Advanced facilities are needed to evaluate the response of complex ecosystems to projected unique climate conditions not observable in the context of current natural variation or through the use of climate gradients. A next-generation, experimental system for simulating future belowground temperature increases was conceived, simulated, constructed and tested in a temperate deciduous forest in Oak Ridge, Tennessee, USA. The new system uses low-wattage, 3-m deep, circumferentially-installed heaters surrounding a defined soil volume to both add the necessary energy to support a set-point soil temperature differential within the treatment area and to add exterior energy inputs equal to that which might be lost from lateral heat conduction. This approach, which is designed to work in conjunction with aboveground heated chambers, requires only two control positions, (1) aboveground air temperatures at 1 m and (2) belowground temperatures at 0.8 m. The approach is capable of achieving in situ target temperature differentials in the tested range of +4.0 0.5 C for soils to a measured depth of -2 m located within the aboveground boundary for air heating. These differentials were sustained throughout 2009, and both diurnal and seasonal cycles at all soil depths were retained using this simple heating approach. Measured mean energy inputs required to sustain the target heating level of +4 C over the 7.1 m2 target area were substantial: 21.1 kW h d-1 m-2 for aboveground heating but 16 times lower for belowground heaters at 1.3 kW h d-1 m-2. Observations of soil CO2 efflux from the surface of the target soil volumes showed CO2 losses throughout 2009 that were elevated above the temperature response curve for control CO2 losses at levels greater than have been reported in previous soil warming studies. Stimulation of biological activity of previously undisturbed deep-soil carbon stocks is the expected source. Long-term research programs may be able to apply similar experimental systems to address uncertainties in process-level responses of microbial, plant, and animal communities in whole, intact ecosystems using this new heating method that capture expected future warming and temperature dynamics throughout the soil profile.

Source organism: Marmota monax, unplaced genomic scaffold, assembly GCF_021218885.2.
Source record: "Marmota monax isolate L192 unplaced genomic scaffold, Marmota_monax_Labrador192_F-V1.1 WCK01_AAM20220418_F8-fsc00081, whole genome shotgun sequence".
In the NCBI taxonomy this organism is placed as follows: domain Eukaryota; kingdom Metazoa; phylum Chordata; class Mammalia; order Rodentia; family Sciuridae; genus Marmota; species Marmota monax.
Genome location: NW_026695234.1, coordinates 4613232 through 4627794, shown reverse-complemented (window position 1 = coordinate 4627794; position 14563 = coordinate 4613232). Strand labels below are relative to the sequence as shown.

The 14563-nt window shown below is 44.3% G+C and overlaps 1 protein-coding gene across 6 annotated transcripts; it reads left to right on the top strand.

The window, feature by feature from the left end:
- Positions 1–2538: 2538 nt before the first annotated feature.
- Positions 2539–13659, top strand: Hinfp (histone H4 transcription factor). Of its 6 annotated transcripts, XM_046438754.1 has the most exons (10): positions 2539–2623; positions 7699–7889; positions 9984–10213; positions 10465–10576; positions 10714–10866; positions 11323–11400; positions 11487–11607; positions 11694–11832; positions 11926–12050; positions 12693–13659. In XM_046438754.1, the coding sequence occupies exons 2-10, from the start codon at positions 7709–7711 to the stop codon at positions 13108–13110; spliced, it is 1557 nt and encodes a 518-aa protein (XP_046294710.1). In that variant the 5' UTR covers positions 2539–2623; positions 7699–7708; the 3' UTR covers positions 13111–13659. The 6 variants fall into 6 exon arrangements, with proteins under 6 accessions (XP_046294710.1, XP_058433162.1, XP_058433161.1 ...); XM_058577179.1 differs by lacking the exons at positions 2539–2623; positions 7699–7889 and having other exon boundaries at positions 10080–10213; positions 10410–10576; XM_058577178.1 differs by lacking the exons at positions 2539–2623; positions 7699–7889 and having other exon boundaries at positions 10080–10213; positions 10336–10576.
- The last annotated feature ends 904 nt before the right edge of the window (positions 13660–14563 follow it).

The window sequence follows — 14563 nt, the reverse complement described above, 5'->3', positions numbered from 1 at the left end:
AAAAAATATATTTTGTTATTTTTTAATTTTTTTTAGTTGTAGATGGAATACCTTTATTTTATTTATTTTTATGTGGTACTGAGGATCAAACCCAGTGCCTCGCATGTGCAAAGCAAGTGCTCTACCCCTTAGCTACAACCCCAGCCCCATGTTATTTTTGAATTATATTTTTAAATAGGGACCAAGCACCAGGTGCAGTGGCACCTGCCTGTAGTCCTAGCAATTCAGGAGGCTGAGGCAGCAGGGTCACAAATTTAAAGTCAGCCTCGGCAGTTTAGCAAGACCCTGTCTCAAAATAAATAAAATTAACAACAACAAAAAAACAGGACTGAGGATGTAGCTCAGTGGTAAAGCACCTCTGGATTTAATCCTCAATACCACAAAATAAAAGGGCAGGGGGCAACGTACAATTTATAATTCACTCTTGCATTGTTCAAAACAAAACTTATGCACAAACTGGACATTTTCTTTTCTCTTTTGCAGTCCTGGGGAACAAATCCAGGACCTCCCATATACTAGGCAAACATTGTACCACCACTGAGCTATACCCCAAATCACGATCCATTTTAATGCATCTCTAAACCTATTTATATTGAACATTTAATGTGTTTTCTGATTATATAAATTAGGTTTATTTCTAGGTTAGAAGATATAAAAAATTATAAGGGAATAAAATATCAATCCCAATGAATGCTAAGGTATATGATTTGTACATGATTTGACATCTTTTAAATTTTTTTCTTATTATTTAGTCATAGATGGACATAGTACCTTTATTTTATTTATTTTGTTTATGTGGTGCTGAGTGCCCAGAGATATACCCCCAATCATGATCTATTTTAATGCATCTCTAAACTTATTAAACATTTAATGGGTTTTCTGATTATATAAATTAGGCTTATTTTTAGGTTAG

Hanson, Paul J [ORNL; Childs, Kenneth W [ORNL; Wullschleger, Stan D [ORNL; Riggs, Jeffery S [ORNL; Thomas, Warren Kyle [ORNL; Todd Jr, Donald E [ORNL; Warren, Jeffrey [ORNL

2011-01-01T23:59:59.000Z

243

Fiber optic temperature sensor  

SciTech Connect (OSTI)

Our fiber optic temperature measurement sensor and system is a major improvement over methods currently in use in most industrial processes, and it delivers all of the attributes required simplicity, accuracy, and cost efficiency-to help improve all of these processes. Because temperature is a basic physical attribute of nearly every industrial and commercial process, our system can eventually result in significant improvements in nearly every industrial and commercial process. Many finished goods, and the materials that go into them, are critically dependent on the temperature. The better the temperature measurement, the better quality the goods will be and the more economically they can be produced. The production and transmission of energy requires the monitoring of temperature in motors, circuit breakers, power generating plants, and transmission line equipment. The more reliable and robust the methods for measuring these temperature, the more available, stable, and affordable the supply of energy will become. The world is increasingly realizing the threats to health and safety of toxic or otherwise undesirable by products of the industrial economy in the environment. Cleanup of such contamination often depends on techniques that require the constant monitoring of temperature in extremely hazardous environments, which can damage most conventional temperature sensors and which are dangerous for operating personnel. Our system makes such monitoring safer and more economical.

Rabold, D.

1995-12-01T23:59:59.000Z

244

High temperature probe  

DOE Patents [OSTI]